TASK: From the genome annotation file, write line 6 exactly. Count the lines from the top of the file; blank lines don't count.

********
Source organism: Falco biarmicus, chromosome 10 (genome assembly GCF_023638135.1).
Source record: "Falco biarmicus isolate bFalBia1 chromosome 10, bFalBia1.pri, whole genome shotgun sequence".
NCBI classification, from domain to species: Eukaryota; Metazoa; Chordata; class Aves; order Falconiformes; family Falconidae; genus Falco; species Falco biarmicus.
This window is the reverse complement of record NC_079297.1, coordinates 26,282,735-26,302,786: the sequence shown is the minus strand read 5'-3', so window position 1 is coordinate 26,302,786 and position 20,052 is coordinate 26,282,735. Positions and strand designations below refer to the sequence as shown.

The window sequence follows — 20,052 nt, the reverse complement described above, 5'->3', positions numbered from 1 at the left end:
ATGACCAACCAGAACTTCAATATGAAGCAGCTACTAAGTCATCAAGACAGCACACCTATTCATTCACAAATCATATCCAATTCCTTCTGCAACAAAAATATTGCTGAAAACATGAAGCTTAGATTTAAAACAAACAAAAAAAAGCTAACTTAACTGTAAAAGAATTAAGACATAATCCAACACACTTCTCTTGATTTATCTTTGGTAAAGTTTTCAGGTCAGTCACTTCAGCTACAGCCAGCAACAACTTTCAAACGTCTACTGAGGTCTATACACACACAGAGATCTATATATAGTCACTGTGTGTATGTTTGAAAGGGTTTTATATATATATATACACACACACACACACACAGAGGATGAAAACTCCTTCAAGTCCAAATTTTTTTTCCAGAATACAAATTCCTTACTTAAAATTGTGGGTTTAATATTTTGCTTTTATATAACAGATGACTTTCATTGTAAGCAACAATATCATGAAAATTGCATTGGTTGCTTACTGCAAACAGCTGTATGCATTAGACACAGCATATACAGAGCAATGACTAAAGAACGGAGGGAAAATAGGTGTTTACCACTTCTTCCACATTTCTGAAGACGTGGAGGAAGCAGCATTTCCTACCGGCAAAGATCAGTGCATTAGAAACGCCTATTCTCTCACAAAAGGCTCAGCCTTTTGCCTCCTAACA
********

ATGACCAACCAGAACTTCAATATGAAGCAGCTACTAAGTCATCAAGACAGCACACCTATTCATTCACAAATCATATCCAATTCCTTCTGCAACAAAAATATTGCTGAAAACATGAAGCTTAGATTTAAAACAAACAAAAAAAAGCTAACTTAACTGTAAAAGAATTAAGACATAATCCAACACACTTCTCTTGATTTATCTTTGGTAAAGTTTTCAGGTCAGTCACTTCAGCTACAGCCAGCAACAACTTTCAAACGTCTACTGAGGTCTATACACACACAGAGATCTATATATAGTCACTGTGTGTATGTTTGAAAGGGTTTTATATATATATATACACACACACACACACACAGAGGATGAAAACTCCTTCAAGTCCAAATTTTTTTTCCAGAATACAAATTCCTTACTTAAAATTGTGGGTTTAATATTTTGCTTTTATATAACAGATGACTTTCATTGTAAGCAACAATATCATGAAAATTGCATTGGTTGCTTACTGCAAACAGCTGTATGCATTAGACACAGCATATACAGAGCAATGACTAAAGAACGGAGGGAAAATAGGTGTTTACCACTTCTTCCACATTTCTGAAGACGTGGAGGAAGCAGCATTTCCTACCGGCAAAGATCAGTGCATTAGAAACGCCTATTCTCTCACAAAAGGCTCAGCCTTTTGCCTCCTAACA